Article

Intradiscal pressure, shear strain, and fiber strain in the intervertebral disc under combined loading.

Institute of Orthopaedic Research and Biomechanics, University of Ulm, Ulm, Germany.
Spine (Impact Factor: 2.16). 05/2007; 32(7):748-55. DOI: 10.1097/01.brs.0000259059.90430.c2
Source: PubMed

ABSTRACT Finite element study.
To investigate intradiscal pressure, shear strain between anulus and adjacent endplates, and fiber strain in the anulus under pure and combined moments.
Concerning anulus failures such as fissures and disc prolapses, the mechanical response of the intervertebral disc during combined load situations is still not well understood.
A 3-dimensional, nonlinear finite element model of a lumbar spinal segment L4-L5 was used. Pure unconstraint moments of 7.5 Nm in all anatomic planes with and without an axial preload of 500 N were applied to the upper vertebral body. The load direction was incrementally changed with an angle of 15 degrees between the 3 anatomic planes to realize not only moments in the principle motion planes but also moment combinations.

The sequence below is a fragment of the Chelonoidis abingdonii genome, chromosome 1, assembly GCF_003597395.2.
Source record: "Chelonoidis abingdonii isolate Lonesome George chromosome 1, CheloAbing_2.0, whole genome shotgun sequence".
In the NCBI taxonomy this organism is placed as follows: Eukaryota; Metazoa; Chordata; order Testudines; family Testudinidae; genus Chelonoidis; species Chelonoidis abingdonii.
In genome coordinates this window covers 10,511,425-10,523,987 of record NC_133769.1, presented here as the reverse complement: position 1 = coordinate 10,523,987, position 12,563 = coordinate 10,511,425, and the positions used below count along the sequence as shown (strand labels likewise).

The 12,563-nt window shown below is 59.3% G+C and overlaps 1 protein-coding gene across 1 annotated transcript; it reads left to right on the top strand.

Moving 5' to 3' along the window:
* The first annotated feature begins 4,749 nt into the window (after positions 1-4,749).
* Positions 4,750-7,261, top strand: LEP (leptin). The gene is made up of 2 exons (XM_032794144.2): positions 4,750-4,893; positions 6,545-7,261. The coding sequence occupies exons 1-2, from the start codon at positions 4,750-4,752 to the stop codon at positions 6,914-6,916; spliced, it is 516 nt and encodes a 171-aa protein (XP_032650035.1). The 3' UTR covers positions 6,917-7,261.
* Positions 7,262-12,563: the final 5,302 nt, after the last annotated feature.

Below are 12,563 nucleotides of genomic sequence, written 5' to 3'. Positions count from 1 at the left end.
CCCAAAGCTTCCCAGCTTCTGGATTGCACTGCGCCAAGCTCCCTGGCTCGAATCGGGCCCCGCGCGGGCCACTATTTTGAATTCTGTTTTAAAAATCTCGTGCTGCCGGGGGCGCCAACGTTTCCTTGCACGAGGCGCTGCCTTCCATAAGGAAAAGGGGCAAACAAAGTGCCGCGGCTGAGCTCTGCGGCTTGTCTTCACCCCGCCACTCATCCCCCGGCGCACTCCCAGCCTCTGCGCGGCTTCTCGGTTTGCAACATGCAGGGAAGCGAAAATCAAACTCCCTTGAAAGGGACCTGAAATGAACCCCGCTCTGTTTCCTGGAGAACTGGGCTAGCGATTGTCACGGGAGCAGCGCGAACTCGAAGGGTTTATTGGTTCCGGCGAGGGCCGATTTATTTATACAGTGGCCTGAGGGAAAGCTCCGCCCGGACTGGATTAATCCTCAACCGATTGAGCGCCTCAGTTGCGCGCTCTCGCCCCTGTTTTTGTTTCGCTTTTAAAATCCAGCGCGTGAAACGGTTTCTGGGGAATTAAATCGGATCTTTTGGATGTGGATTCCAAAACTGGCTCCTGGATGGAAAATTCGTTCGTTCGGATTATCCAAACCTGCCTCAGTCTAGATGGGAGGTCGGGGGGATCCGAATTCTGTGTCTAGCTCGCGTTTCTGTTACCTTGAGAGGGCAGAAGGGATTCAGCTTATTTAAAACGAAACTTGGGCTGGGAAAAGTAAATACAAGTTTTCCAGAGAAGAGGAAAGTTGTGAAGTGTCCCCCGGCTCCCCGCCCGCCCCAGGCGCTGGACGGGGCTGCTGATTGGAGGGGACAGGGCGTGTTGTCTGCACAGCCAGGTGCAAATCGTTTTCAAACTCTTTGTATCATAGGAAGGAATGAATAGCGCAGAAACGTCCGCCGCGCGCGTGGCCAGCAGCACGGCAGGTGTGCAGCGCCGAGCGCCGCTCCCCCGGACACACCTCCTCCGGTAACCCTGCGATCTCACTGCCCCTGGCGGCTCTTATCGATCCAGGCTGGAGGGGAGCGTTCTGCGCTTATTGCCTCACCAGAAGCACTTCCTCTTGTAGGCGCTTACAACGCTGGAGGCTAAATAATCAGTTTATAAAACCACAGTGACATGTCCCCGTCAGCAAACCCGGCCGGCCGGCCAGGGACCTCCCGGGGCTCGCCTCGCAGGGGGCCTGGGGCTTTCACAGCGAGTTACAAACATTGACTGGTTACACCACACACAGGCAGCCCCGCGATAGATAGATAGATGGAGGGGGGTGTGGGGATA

Intradiscal pressure was highest in flexion and lowest in lateral bending. Load combinations did not increase the pressure. A combination of lateral bending plus flexion or lateral bending plus extension strongly increased the maximum shear strains. Lateral bending plus axial rotation yielded the highest increase in fiber strains, followed by axial rotation plus flexion or axial rotation plus extension. The highest shear and fiber strains were both located posterolaterally. An additional axial preload tended to increase the pressure, the shear, and fiber strains essentially for all load scenarios.
Combined moments seem to lead to higher stresses in the disc, especially posterolaterally. This region might be more susceptible to disc failure and prolapses. These results may help clinicians better understand the mechanical causes of disc prolapses and may also be valuable in developing preventive clinical strategies and postoperative treatments.

0 Bookmarks
  • [Show abstract] [Hide abstract]